When Noah was directed by the Lord to build an ark, he was given a specific scope of work and detailed instructions on how to construct it.
This is not always true in business when you are required from time to time to submit a quote or respond to a RFP (request for price) or a RFQ (request for quote). Normally, the request details the work required and the timeline of the project. But in some cases the request is not at all specific.
Recently, I have spoken with local businesspeople in a number of industries about the challenges they face in quoting on the scope of work.
Determining the scope of work
When confronted with an incomplete or unclear scope of work, many businesspeople submit a list of questions seeking to clarify areas that are unclear or where information is missing. When the client is unable to clarify or provide complete information, they include assumptions and conditions in their proposal to address these issues. The assumptions and conditions along with the proposal must become a part of the purchase order. In most RFPs, there is a pre-proposal meeting where they try to get their questions answered.
One local business found that the best approach was to schedule a face-to-face meeting in the home to walk through the areas in question and get a sense of the customer’s expectations. In this manner, the business is able to present a proposal that suits the customer’s needs. Some customers get impatient and want a quote over the phone. It is at that point that the business tries to educate the client on the process or find out if they have a proposal in hand that they are trying to comparison shop. Without asking questions or looking at the project they can never be sure if they agree with the other contactors’ assessment of what needs to be done.
In cases where there are a set of plans, they will recommend to the client that the scope of work for the end-deliverable be estimated based on the agreed upon set of design plans, or an adjusted set of plans with components removed to scale to a given budget. This permits the clients to see everything they want, and understand the foundation of a cost proposal, and can clearly adjust the scope in partnership with the provider.
When the client asks the vendor to develop the scope of work, they see this as an advantage. This permits them to craft the requirements around their firm’s capabilities, using processes that competitors either do not have or are inefficient in delivering their product. One business in Milwaukee provides their clients with a list of questions to ask when evaluating bids. This insures they have the necessary information to make an informed decision.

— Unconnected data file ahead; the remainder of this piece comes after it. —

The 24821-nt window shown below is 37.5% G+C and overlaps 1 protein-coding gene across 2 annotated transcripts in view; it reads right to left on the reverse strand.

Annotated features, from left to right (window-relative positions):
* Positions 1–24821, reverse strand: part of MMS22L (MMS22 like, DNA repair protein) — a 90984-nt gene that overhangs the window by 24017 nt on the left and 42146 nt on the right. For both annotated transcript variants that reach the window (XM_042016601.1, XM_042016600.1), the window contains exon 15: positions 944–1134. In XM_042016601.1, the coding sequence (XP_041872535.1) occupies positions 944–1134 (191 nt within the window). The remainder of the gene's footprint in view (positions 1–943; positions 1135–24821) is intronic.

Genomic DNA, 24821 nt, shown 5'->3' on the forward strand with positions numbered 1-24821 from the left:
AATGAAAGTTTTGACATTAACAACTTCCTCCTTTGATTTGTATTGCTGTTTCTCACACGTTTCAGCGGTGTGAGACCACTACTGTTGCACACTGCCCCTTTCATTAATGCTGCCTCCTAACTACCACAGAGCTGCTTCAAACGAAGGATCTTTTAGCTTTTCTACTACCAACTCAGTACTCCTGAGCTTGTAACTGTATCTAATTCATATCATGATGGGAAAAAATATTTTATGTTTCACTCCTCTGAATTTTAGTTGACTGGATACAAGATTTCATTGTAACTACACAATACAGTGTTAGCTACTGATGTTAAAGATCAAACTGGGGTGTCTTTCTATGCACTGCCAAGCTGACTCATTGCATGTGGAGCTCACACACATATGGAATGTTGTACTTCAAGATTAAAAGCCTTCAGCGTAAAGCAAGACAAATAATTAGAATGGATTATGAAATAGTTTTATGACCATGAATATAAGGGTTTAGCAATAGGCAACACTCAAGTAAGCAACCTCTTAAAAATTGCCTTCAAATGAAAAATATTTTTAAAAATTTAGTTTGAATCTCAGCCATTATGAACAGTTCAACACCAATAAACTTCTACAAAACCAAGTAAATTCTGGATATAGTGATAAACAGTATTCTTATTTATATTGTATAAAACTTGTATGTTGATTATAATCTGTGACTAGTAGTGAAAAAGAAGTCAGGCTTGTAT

By following these strategies, companies avoid inaccurate pricing or loss of work to another bidder who submits a different scope of work. Sometimes, these companies get involved in assisting a client or prospect in developing an RFP. With IT type projects, they perform a needs assessment and then define the scope of work based on that assessment. In these cases, they try to avoid any appearance of creating their own scope.
Dealing with scope creep
The biggest problem many of these businesses face after the scope is defined is “creeping scope” or “scope creep.” Often the customer asks you to do work outside the original scope and, if left unchecked, it tends to creep even further. One business interviewed stated, “Many times we do design work for potential customers that is not (directly) compensated.” Companies need to be diligent that these design efforts don’t consume too much engineering effort when compared with the scale of the opportunity and the likelihood of winning the business. Otherwise, the client will continue to take advantage of the (free) engineering support.
Controlling scope creep is a critical part of managing client relationships and client projects. One business I interviewed works through the clarity piece, and then through the proposal process. An engagement letter is issued to the client if the proposal is accepted. It is extremely specific regarding the services to be provided. When they are asked to perform services out-of-scope they immediately identify that fact with the client and provide a separate estimate of fees for those services.
Another businessperson stated, “We don’t like to issue change orders, especially when it’s something that should have been noticed the first time.” They try to deliver their proposals in person so they can walk the client through what was estimated and educate them as best as possible what factors could impact their estimate. The goal is to educate the customer so that they are comfortable making a decision based upon their needs.
The consensus of the group is that companies cannot be apprehensive about calling out those tasks or initiatives that are a departure from the defined scope. Such efforts need to be compensated or dropped after being discussed with the client. Too many uncompensated hours are lost to creeping scope. As one business owner stated, “We draft our scope of work from the RFP and any other information we receive from the client. We include in our proposal the date of the RFP and date of any addendums issued. Also included in our proposal is a list of services not included. We specify that additional services, site visits etc. can be provided, but at an additional cost. We also add that out of pocket expenses billed at cost.”
Simply stated, “A successful project comes down to good communication throughout the process and developing trust with the customer.”